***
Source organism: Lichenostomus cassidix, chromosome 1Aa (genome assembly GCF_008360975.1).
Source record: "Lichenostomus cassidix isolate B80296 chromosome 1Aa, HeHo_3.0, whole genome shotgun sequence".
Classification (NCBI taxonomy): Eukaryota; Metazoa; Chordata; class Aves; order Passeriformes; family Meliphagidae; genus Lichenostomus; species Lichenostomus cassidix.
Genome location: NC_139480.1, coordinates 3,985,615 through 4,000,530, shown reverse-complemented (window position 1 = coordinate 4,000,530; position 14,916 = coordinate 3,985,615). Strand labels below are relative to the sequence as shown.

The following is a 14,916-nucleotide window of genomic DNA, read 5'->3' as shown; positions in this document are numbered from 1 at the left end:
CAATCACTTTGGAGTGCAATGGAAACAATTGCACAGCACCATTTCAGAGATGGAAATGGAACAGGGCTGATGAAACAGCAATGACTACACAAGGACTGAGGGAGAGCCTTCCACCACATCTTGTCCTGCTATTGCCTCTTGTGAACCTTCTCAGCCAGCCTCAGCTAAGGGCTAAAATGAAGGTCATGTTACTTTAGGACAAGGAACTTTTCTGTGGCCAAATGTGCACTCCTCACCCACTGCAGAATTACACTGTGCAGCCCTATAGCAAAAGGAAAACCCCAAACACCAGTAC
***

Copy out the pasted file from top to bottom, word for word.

Source organism: Lichenostomus cassidix, chromosome 1Aa (genome assembly GCF_008360975.1).
Source record: "Lichenostomus cassidix isolate B80296 chromosome 1Aa, HeHo_3.0, whole genome shotgun sequence".
Classification (NCBI taxonomy): Eukaryota; Metazoa; Chordata; class Aves; order Passeriformes; family Meliphagidae; genus Lichenostomus; species Lichenostomus cassidix.
Genome location: NC_139480.1, coordinates 3,985,615 through 4,000,530, shown reverse-complemented (window position 1 = coordinate 4,000,530; position 14,916 = coordinate 3,985,615). Strand labels below are relative to the sequence as shown.

The following is a 14,916-nucleotide window of genomic DNA, read 5'->3' as shown; positions in this document are numbered from 1 at the left end:
CAATCACTTTGGAGTGCAATGGAAACAATTGCACAGCACCATTTCAGAGATGGAAATGGAACAGGGCTGATGAAACAGCAATGACTACACAAGGACTGAGGGAGAGCCTTCCACCACATCTTGTCCTGCTATTGCCTCTTGTGAACCTTCTCAGCCAGCCTCAGCTAAGGGCTAAAATGAAGGTCATGTTACTTTAGGACAAGGAACTTTTCTGTGGCCAAATGTGCACTCCTCACCCACTGCAGAATTACACTGTGCAGCCCTATAGCAAAAGGAAAACCCCAAACACCAGTAC